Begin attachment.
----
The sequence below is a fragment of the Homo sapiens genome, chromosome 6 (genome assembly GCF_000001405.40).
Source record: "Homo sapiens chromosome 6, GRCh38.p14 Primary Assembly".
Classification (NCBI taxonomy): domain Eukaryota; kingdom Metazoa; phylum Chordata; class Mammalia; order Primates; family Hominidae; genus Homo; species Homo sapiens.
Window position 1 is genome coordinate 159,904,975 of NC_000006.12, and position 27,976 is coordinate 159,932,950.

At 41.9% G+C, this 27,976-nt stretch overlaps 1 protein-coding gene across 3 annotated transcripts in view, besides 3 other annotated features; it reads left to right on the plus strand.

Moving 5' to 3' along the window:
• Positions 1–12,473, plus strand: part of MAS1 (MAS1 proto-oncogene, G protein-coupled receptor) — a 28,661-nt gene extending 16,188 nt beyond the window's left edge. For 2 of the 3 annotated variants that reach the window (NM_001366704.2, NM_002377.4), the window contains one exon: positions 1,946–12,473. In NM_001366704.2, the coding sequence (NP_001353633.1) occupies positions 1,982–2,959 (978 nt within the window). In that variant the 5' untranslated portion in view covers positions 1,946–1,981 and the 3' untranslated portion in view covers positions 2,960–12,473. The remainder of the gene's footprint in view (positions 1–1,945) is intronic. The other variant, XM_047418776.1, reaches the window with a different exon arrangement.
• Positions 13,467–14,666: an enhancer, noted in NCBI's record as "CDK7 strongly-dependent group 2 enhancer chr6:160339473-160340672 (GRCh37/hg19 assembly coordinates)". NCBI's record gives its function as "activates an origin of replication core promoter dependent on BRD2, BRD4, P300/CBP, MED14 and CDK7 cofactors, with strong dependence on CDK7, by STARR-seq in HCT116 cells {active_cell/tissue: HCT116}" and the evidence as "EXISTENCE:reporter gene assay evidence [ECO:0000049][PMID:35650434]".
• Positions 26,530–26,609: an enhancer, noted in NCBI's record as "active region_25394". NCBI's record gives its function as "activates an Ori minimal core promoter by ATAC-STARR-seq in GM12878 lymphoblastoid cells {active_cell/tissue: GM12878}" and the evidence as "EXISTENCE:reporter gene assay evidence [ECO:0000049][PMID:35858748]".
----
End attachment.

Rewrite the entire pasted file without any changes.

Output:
The sequence below is a fragment of the Homo sapiens genome, chromosome 6 (genome assembly GCF_000001405.40).
Source record: "Homo sapiens chromosome 6, GRCh38.p14 Primary Assembly".
Classification (NCBI taxonomy): domain Eukaryota; kingdom Metazoa; phylum Chordata; class Mammalia; order Primates; family Hominidae; genus Homo; species Homo sapiens.
Window position 1 is genome coordinate 159,904,975 of NC_000006.12, and position 27,976 is coordinate 159,932,950.

At 41.9% G+C, this 27,976-nt stretch overlaps 1 protein-coding gene across 3 annotated transcripts in view, besides 3 other annotated features; it reads left to right on the plus strand.

Moving 5' to 3' along the window:
• Positions 1–12,473, plus strand: part of MAS1 (MAS1 proto-oncogene, G protein-coupled receptor) — a 28,661-nt gene extending 16,188 nt beyond the window's left edge. For 2 of the 3 annotated variants that reach the window (NM_001366704.2, NM_002377.4), the window contains one exon: positions 1,946–12,473. In NM_001366704.2, the coding sequence (NP_001353633.1) occupies positions 1,982–2,959 (978 nt within the window). In that variant the 5' untranslated portion in view covers positions 1,946–1,981 and the 3' untranslated portion in view covers positions 2,960–12,473. The remainder of the gene's footprint in view (positions 1–1,945) is intronic. The other variant, XM_047418776.1, reaches the window with a different exon arrangement.
• Positions 13,467–14,666: an enhancer, noted in NCBI's record as "CDK7 strongly-dependent group 2 enhancer chr6:160339473-160340672 (GRCh37/hg19 assembly coordinates)". NCBI's record gives its function as "activates an origin of replication core promoter dependent on BRD2, BRD4, P300/CBP, MED14 and CDK7 cofactors, with strong dependence on CDK7, by STARR-seq in HCT116 cells {active_cell/tissue: HCT116}" and the evidence as "EXISTENCE:reporter gene assay evidence [ECO:0000049][PMID:35650434]".
• Positions 26,530–26,609: an enhancer, noted in NCBI's record as "active region_25394". NCBI's record gives its function as "activates an Ori minimal core promoter by ATAC-STARR-seq in GM12878 lymphoblastoid cells {active_cell/tissue: GM12878}" and the evidence as "EXISTENCE:reporter gene assay evidence [ECO:0000049][PMID:35858748]".